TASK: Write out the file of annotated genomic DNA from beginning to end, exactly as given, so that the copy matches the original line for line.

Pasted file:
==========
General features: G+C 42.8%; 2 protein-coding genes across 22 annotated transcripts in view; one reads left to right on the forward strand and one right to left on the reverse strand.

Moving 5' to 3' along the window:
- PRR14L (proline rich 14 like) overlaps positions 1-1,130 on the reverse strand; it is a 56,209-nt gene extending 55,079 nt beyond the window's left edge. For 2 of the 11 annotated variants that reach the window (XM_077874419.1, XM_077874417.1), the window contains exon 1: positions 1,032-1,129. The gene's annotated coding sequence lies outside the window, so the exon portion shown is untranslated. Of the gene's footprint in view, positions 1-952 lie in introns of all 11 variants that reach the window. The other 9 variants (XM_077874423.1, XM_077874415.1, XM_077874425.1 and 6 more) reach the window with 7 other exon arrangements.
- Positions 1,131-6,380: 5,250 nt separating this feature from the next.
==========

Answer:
General features: G+C 42.8%; 2 protein-coding genes across 22 annotated transcripts in view; one reads left to right on the forward strand and one right to left on the reverse strand.

Moving 5' to 3' along the window:
- PRR14L (proline rich 14 like) overlaps positions 1-1,130 on the reverse strand; it is a 56,209-nt gene extending 55,079 nt beyond the window's left edge. For 2 of the 11 annotated variants that reach the window (XM_077874419.1, XM_077874417.1), the window contains exon 1: positions 1,032-1,129. The gene's annotated coding sequence lies outside the window, so the exon portion shown is untranslated. Of the gene's footprint in view, positions 1-952 lie in introns of all 11 variants that reach the window. The other 9 variants (XM_077874423.1, XM_077874415.1, XM_077874425.1 and 6 more) reach the window with 7 other exon arrangements.
- Positions 1,131-6,380: 5,250 nt separating this feature from the next.